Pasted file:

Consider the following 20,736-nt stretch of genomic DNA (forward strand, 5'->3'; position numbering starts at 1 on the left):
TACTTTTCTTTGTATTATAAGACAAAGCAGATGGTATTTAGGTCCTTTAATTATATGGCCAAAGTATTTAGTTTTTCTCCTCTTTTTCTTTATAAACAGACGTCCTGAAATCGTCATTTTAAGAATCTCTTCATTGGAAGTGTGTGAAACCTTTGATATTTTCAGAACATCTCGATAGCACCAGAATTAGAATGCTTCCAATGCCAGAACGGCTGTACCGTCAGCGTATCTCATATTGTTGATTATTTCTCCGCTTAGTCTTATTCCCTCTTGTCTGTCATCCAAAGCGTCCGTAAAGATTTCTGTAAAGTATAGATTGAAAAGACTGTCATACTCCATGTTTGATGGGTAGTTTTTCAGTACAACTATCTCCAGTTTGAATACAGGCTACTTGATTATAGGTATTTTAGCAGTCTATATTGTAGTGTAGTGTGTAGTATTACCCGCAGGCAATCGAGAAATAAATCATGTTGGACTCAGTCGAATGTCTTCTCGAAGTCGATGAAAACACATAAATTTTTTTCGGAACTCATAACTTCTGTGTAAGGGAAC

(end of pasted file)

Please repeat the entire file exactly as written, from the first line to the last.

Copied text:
Consider the following 20,736-nt stretch of genomic DNA (forward strand, 5'->3'; position numbering starts at 1 on the left):
TACTTTTCTTTGTATTATAAGACAAAGCAGATGGTATTTAGGTCCTTTAATTATATGGCCAAAGTATTTAGTTTTTCTCCTCTTTTTCTTTATAAACAGACGTCCTGAAATCGTCATTTTAAGAATCTCTTCATTGGAAGTGTGTGAAACCTTTGATATTTTCAGAACATCTCGATAGCACCAGAATTAGAATGCTTCCAATGCCAGAACGGCTGTACCGTCAGCGTATCTCATATTGTTGATTATTTCTCCGCTTAGTCTTATTCCCTCTTGTCTGTCATCCAAAGCGTCCGTAAAGATTTCTGTAAAGTATAGATTGAAAAGACTGTCATACTCCATGTTTGATGGGTAGTTTTTCAGTACAACTATCTCCAGTTTGAATACAGGCTACTTGATTATAGGTATTTTAGCAGTCTATATTGTAGTGTAGTGTGTAGTATTACCCGCAGGCAATCGAGAAATAAATCATGTTGGACTCAGTCGAATGTCTTCTCGAAGTCGATGAAAACACATAAATTTTTTTCGGAACTCATAACTTCTGTGTAAGGGAAC